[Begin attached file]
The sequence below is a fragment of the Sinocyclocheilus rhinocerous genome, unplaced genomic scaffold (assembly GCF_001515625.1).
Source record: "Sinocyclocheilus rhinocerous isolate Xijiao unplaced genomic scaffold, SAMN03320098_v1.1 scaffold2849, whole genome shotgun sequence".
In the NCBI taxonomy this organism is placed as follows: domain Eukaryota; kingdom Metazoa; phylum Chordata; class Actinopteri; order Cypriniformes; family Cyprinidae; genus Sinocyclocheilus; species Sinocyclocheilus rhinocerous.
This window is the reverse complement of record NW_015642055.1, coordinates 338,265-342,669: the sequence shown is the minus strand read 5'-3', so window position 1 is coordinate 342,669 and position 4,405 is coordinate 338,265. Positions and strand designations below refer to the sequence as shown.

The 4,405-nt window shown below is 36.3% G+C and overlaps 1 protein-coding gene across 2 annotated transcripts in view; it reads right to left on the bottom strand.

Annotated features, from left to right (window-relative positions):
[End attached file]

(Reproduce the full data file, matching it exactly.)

The sequence below is a fragment of the Sinocyclocheilus rhinocerous genome, unplaced genomic scaffold (assembly GCF_001515625.1).
Source record: "Sinocyclocheilus rhinocerous isolate Xijiao unplaced genomic scaffold, SAMN03320098_v1.1 scaffold2849, whole genome shotgun sequence".
In the NCBI taxonomy this organism is placed as follows: domain Eukaryota; kingdom Metazoa; phylum Chordata; class Actinopteri; order Cypriniformes; family Cyprinidae; genus Sinocyclocheilus; species Sinocyclocheilus rhinocerous.
This window is the reverse complement of record NW_015642055.1, coordinates 338,265-342,669: the sequence shown is the minus strand read 5'-3', so window position 1 is coordinate 342,669 and position 4,405 is coordinate 338,265. Positions and strand designations below refer to the sequence as shown.

The 4,405-nt window shown below is 36.3% G+C and overlaps 1 protein-coding gene across 2 annotated transcripts in view; it reads right to left on the bottom strand.

Annotated features, from left to right (window-relative positions):